New Music Monday: Grouper

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Grouper (Liz Harris)
By Nick Mattos, PQ Monthly

In today's New Music Monday, PQ offers you the overwhelmingly gorgeous minimalist shoegaze of local artist Grouper. Grouper — a recording and performance project of Portlander Liz Harris — is absolutely magical. There's really no other word for it; her spare, ambient compositions evoke snowy nights, solo walks in the forest, and unspeakable awe in equal measure, resulting in albums and performances that must be heard to be believed. Harris recently linked up with experimental music label Kranky to rerelease her critically-acclaimed but out-of print albums A I A and Dragging a Dead Deer Up a Hill; however, what will really make fans swoon is Kranky's release of The Man Who Died in His Boat, a collection of previously-unreleased tracks recorded at the same time as 2008's Dragging... While technically speaking The Man Who Died in His Boat is an assemblage of non-album tracks, absolutely none of the songs sound superfluous or sub-par — and as a compilation, the album has a stunning cohesiveness, presenting a barren yet inviting sonic landscape of delicate folk and unsettling minimalism. Harris poetically explains the origin of the album's title — and in doing so, summarizes the Grouper ethos and sound quite effectively:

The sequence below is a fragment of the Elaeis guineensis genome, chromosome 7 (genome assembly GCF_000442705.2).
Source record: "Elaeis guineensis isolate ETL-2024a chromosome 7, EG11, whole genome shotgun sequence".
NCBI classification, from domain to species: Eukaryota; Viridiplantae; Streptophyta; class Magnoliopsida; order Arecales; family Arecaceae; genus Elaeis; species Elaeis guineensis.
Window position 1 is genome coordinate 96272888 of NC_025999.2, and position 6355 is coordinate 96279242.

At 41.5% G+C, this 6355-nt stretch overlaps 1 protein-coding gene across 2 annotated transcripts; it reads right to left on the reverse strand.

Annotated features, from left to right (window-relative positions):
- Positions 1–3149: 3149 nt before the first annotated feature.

When I was a teenager the wreckage of a sailboat washed up on the shore of Agate Beach. The remains of the vessel weren't removed for several days. I walked down with my father to peer inside the boat cabin. Maps, coffee cups and clothing were strewn around inside. I remember looking only briefly, wilted by the feeling that I was violating some remnant of this man's presence by witnessing the evidence of its failure. Later I read a story about him in the paper. It was impossible to know what had happened. The boat had never crashed or capsized. He had simply slipped off somehow, and the boat, like a riderless horse, eventually came back home.
Listen to "Vital," "Vanishing Point," "Cloud in Places," and "Towers." Seriously, listen to them right now. So, so beautiful, isn't it?